Melle, J. v. (2012). Corporate Culture Training Slides. Breda: ASIS.

Appendix 1



Case number: 723412006              Nadine Kusenbach            Student-number: 2053909

A) Identify what went wrong between the two business parties:
The overall problems regarding the sudden change of production performance in the Thai factory are the different views on what the production machinery can be used for in its idle time. The German managers consider it being self-evident that it is not to be used for private use or production. Whereas, the production workers and Thai managers consider it as completely appropriate to use it on Sundays, since the machinery is completely idle then anyways. Once the German management found out about the abuse of the machinery, they forbade the workers to use it for private use. That was a completely incorrect reaction since it caused a decrease in productivity and an increase of defects.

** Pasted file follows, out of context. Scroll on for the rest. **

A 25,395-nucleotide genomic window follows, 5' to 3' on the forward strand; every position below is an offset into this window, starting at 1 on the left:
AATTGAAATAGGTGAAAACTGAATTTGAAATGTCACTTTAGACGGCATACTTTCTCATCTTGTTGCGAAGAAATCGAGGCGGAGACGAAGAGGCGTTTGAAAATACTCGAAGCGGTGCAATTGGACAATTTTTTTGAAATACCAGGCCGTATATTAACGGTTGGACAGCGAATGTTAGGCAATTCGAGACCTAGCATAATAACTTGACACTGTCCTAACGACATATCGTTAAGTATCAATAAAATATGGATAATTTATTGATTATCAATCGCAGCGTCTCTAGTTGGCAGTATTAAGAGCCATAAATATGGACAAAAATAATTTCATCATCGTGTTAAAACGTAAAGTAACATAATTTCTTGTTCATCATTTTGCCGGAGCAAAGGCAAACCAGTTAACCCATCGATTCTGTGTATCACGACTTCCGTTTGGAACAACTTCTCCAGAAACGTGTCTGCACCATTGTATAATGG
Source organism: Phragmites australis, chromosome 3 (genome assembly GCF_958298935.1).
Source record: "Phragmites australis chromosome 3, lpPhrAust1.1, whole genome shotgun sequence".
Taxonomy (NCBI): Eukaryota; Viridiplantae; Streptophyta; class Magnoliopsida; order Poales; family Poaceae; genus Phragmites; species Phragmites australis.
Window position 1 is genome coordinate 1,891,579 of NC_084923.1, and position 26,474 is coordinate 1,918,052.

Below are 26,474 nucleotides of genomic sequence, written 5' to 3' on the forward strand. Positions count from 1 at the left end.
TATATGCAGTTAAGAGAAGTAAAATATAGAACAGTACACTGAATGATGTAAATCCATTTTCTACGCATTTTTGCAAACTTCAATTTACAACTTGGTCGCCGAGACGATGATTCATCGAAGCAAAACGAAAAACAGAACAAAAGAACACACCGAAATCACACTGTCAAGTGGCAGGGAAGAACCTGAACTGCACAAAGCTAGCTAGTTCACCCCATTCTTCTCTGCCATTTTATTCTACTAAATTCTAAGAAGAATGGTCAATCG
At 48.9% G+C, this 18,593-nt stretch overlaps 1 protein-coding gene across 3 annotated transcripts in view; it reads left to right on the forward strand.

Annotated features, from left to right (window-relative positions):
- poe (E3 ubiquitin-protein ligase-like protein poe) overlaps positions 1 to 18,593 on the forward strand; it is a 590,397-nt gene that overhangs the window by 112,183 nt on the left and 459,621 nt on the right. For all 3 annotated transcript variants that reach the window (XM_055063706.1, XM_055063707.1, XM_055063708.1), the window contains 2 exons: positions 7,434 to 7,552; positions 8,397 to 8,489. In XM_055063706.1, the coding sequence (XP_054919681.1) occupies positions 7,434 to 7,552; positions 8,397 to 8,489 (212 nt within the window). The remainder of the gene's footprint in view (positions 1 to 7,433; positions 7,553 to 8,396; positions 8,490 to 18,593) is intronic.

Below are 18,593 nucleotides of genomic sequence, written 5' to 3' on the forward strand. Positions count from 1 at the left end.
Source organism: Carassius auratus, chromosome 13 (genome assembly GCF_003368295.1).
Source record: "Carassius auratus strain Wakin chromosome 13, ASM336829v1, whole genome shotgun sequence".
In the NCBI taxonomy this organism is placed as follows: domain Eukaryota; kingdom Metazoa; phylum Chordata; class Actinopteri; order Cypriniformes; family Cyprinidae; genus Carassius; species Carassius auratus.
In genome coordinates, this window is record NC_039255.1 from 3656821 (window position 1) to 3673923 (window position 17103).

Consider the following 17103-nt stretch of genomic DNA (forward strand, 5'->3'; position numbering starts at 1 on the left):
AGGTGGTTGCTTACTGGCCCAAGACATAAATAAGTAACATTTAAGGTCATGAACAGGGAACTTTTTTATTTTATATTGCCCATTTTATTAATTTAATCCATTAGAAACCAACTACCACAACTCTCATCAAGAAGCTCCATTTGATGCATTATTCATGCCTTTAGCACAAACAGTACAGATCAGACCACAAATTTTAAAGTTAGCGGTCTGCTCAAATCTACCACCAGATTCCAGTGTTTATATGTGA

B) Mention the cause(s) of the problem:
The cause for the difficulties appearing in the first place was the lack of communication between the expectations and rules regarding the plant between Mr. Li and the German management. Due to the rapid changes and rules, which were then implemented after the managers found out, the workers experienced a cut in income due to the loss of the personal production time on Sundays. The extra income was seen as a motivation by the Thai workers since they probably worked extra hard during the week to accomplish time off on Sundays.

C) Which cultural dimension/dimensions that we studied in quarter 4 play(s) a role here?